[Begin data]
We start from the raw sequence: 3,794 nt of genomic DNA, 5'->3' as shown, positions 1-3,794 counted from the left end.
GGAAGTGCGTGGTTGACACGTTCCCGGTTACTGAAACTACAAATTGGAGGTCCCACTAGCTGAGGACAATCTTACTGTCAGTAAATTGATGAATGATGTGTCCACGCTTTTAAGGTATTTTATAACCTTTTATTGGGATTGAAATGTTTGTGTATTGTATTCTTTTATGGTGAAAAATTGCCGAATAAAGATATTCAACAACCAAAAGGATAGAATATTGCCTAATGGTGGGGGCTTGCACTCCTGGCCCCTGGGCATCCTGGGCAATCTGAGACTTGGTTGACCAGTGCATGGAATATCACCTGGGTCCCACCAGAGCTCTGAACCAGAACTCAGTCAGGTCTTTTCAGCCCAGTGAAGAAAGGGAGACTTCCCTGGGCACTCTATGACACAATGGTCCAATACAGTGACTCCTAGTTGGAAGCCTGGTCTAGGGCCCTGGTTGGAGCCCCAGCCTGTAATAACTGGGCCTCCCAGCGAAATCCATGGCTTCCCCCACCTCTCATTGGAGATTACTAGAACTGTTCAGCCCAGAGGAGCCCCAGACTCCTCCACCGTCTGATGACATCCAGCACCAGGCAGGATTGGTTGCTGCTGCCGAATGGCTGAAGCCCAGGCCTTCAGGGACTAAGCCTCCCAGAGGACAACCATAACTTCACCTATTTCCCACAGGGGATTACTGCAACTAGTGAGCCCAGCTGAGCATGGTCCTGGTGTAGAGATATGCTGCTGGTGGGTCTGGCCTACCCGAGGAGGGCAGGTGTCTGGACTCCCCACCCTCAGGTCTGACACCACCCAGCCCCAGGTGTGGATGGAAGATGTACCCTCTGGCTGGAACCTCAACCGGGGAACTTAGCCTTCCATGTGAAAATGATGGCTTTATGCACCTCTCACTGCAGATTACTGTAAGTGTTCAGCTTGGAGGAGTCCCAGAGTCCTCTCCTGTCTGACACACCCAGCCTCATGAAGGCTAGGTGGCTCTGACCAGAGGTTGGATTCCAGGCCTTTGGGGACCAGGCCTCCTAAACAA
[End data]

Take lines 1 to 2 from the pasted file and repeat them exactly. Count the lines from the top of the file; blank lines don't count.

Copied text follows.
We start from the raw sequence: 3,794 nt of genomic DNA, 5'->3' as shown, positions 1-3,794 counted from the left end.
GGAAGTGCGTGGTTGACACGTTCCCGGTTACTGAAACTACAAATTGGAGGTCCCACTAGCTGAGGACAATCTTACTGTCAGTAAATTGATGAATGATGTGTCCACGCTTTTAAGGTATTTTATAACCTTTTATTGGGATTGAAATGTTTGTGTATTGTATTCTTTTATGGTGAAAAATTGCCGAATAAAGATATTCAACAACCAAAAGGATAGAATATTGCCTAATGGTGGGGGCTTGCACTCCTGGCCCCTGGGCATCCTGGGCAATCTGAGACTTGGTTGACCAGTGCATGGAATATCACCTGGGTCCCACCAGAGCTCTGAACCAGAACTCAGTCAGGTCTTTTCAGCCCAGTGAAGAAAGGGAGACTTCCCTGGGCACTCTATGACACAATGGTCCAATACAGTGACTCCTAGTTGGAAGCCTGGTCTAGGGCCCTGGTTGGAGCCCCAGCCTGTAATAACTGGGCCTCCCAGCGAAATCCATGGCTTCCCCCACCTCTCATTGGAGATTACTAGAACTGTTCAGCCCAGAGGAGCCCCAGACTCCTCCACCGTCTGATGACATCCAGCACCAGGCAGGATTGGTTGCTGCTGCCGAATGGCTGAAGCCCAGGCCTTCAGGGACTAAGCCTCCCAGAGGACAACCATAACTTCACCTATTTCCCACAGGGGATTACTGCAACTAGTGAGCCCAGCTGAGCATGGTCCTGGTGTAGAGATATGCTGCTGGTGGGTCTGGCCTACCCGAGGAGGGCAGGTGTCTGGACTCCCCACCCTCAGGTCTGACACCACCCAGCCCCAGGTGTGGATGGAAGATGTACCCTCTGGCTGGAACCTCAACCGGGGAACTTAGCCTTCCATGTGAAAATGATGGCTTTATGCACCTCTCACTGCAGATTACTGTAAGTGTTCAGCTTGGAGGAGTCCCAGAGTCCTCTCCTGTCTGACACACCCAGCCTCATGAAGGCTAGGTGGCTCTGACCAGAGGTTGGATTCCAGGCCTTTGGGGACCAGGCCTCCTAAACAA